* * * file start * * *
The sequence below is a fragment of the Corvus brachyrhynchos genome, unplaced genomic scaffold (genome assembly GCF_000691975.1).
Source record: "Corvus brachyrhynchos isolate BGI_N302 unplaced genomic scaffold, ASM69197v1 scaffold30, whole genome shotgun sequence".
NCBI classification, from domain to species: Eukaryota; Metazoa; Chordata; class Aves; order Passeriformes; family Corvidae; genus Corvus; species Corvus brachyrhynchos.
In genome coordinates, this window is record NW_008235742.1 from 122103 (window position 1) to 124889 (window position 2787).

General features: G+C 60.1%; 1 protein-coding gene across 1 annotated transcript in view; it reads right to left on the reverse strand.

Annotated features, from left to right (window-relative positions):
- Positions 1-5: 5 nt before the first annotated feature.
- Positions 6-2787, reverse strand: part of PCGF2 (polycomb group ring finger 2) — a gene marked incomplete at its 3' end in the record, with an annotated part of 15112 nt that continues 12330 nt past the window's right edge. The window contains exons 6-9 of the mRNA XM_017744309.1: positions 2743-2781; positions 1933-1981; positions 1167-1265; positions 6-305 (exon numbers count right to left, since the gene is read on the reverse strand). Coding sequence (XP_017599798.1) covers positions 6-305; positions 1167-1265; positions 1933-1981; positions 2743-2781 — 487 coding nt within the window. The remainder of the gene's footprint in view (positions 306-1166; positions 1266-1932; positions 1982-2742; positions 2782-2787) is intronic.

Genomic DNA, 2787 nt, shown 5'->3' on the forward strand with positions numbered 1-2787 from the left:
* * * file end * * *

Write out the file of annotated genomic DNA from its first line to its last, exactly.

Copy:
The sequence below is a fragment of the Corvus brachyrhynchos genome, unplaced genomic scaffold (genome assembly GCF_000691975.1).
Source record: "Corvus brachyrhynchos isolate BGI_N302 unplaced genomic scaffold, ASM69197v1 scaffold30, whole genome shotgun sequence".
NCBI classification, from domain to species: Eukaryota; Metazoa; Chordata; class Aves; order Passeriformes; family Corvidae; genus Corvus; species Corvus brachyrhynchos.
In genome coordinates, this window is record NW_008235742.1 from 122103 (window position 1) to 124889 (window position 2787).

General features: G+C 60.1%; 1 protein-coding gene across 1 annotated transcript in view; it reads right to left on the reverse strand.

Annotated features, from left to right (window-relative positions):
- Positions 1-5: 5 nt before the first annotated feature.
- Positions 6-2787, reverse strand: part of PCGF2 (polycomb group ring finger 2) — a gene marked incomplete at its 3' end in the record, with an annotated part of 15112 nt that continues 12330 nt past the window's right edge. The window contains exons 6-9 of the mRNA XM_017744309.1: positions 2743-2781; positions 1933-1981; positions 1167-1265; positions 6-305 (exon numbers count right to left, since the gene is read on the reverse strand). Coding sequence (XP_017599798.1) covers positions 6-305; positions 1167-1265; positions 1933-1981; positions 2743-2781 — 487 coding nt within the window. The remainder of the gene's footprint in view (positions 306-1166; positions 1266-1932; positions 1982-2742; positions 2782-2787) is intronic.

Genomic DNA, 2787 nt, shown 5'->3' on the forward strand with positions numbered 1-2787 from the left: